Nick Carr, in his book The Big Switch, used the electricity analogy to explain the nature of Cloud Computing. Initially, this comparison helped people get enthusiastic about cloud computing by connecting the idea with that of electric generation. However, I think this concept has outlived its utility and we need to go beyond this simplistic model. Recently, I had a twitter discussion with Randy Bias of CloudScaling on the topic. He didn’t like the idea of using the term outsourcing while describing Cloud Computing. I thought there is a need for this term because, unlike electricity, we cede lot of control to the cloud provider. However, Randy disagreed and emphasized on the comparison to the electricity model.
@krishnan Whoa. Disagree. You give up control of power generation. You become a self-service consumer. *exactly* like cloud.
Already, James Urquhart has written an eloquent post on the topic. But, at the risk of appearing to be repetitive, I want to address the topic here because the 140 character limit on Twitter is too restrictive for such discussions.
Let us do some comparison between cloud computing and electricity model and see where these two resemble each other.
- Electrical power generation and delivery through electrical grid are similar to the cloud provider taking care of compute power and delivering through internet.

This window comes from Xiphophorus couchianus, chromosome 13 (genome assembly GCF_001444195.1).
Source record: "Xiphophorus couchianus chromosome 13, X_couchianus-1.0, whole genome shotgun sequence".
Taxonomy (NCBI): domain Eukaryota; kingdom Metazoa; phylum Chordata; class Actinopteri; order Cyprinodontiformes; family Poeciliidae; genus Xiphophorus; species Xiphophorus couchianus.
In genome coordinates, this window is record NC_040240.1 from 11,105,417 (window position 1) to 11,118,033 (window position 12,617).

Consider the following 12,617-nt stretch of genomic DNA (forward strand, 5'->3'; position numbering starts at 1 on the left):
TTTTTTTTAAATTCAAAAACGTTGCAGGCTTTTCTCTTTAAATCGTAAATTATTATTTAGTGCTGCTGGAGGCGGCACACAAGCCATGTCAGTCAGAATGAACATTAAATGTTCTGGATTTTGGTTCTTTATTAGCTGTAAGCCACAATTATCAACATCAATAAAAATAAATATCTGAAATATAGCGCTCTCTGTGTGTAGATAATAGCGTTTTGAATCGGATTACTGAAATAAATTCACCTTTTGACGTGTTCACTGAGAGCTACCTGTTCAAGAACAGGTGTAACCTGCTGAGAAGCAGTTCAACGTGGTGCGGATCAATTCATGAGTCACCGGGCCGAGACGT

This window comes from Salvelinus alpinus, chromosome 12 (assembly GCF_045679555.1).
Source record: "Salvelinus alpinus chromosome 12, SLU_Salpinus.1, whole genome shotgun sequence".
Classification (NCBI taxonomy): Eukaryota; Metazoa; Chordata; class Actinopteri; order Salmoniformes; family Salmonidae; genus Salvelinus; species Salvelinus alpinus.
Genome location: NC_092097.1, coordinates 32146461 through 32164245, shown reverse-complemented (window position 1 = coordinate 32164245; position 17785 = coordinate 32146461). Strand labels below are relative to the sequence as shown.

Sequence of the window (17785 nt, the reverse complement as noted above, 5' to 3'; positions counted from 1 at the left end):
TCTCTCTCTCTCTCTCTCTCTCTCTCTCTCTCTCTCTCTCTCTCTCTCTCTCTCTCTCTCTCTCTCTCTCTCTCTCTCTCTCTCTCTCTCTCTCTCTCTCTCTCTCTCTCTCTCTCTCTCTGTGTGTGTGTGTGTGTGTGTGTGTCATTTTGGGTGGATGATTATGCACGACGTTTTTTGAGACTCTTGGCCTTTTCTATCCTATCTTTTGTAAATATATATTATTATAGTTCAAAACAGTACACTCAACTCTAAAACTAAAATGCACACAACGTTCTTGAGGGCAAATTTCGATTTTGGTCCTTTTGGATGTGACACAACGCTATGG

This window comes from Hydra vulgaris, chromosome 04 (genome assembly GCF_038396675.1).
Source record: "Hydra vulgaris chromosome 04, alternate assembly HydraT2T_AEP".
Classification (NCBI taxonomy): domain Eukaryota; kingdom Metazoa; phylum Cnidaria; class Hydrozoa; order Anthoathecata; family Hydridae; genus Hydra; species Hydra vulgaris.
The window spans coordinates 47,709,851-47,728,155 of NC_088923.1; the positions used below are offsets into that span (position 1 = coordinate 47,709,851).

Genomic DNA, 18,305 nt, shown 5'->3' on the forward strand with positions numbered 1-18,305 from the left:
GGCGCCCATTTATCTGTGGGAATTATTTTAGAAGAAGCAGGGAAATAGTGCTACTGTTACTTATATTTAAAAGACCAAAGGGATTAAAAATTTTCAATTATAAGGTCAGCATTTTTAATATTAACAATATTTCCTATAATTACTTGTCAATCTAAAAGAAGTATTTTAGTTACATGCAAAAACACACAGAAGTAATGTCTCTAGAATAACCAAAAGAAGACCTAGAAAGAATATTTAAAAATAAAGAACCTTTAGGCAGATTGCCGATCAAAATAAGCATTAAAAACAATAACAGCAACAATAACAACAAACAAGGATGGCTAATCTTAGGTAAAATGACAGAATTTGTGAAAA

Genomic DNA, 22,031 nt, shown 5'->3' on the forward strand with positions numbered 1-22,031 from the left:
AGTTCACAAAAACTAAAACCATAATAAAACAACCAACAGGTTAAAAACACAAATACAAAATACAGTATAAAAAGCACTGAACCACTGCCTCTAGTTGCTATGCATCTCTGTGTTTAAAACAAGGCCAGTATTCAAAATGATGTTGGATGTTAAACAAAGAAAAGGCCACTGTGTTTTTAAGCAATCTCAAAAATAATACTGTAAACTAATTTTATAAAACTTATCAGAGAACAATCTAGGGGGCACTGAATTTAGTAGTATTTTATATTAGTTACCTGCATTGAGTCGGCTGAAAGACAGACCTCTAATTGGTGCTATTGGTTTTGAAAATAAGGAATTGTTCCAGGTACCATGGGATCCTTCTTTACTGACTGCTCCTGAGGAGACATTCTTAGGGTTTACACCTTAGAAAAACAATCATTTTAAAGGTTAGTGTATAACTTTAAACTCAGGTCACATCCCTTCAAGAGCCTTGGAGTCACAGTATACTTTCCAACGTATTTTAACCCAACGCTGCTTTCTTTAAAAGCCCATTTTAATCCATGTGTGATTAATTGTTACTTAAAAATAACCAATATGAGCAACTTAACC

- Pay as you go pricing model.
- Enormous cost savings that accompanies large scale centralized power/compute generation and delivery.
In a way, the comparison ends here. As James clearly highlighted in his post, when you put the all important data into the mix, everything changes. There is no parallel to compute data in the electricity model. The various issues surrounding the data clearly limits the comparison to the electricity model. Even though we let go of the control to manage computing infrastructure much like how we let go the control of power generation, the presence of data inserts the additional outsourcing component to the definition of cloud computing. This is due to various risk factors, security and regulatory issues that come up when we throw the data into the mix. There is no analog in the electricity industry that matches the risk factors introduced with the transfer of control of data in the case of cloud computing.
However, this doesn’t mean the electricity comparison is invalid. On the contrary, it is still the most attractive idea in cloud computing. It also doesn’t mean that we should keep away from cloud computing. Rather, we should embrace cloud computing for the electricity-like benefits but we should consider various issues surrounding the data while planning for the cloud adoption. It is important for us to realize that there is an outsourcing component involved here and we need to use due diligence during the planning stages like any other outsourcing process. The electricity model is a good starting point for understanding the advantages of cloud computing but we need to go far beyond this model to implement it. Feel free to jump in with your take on this topic.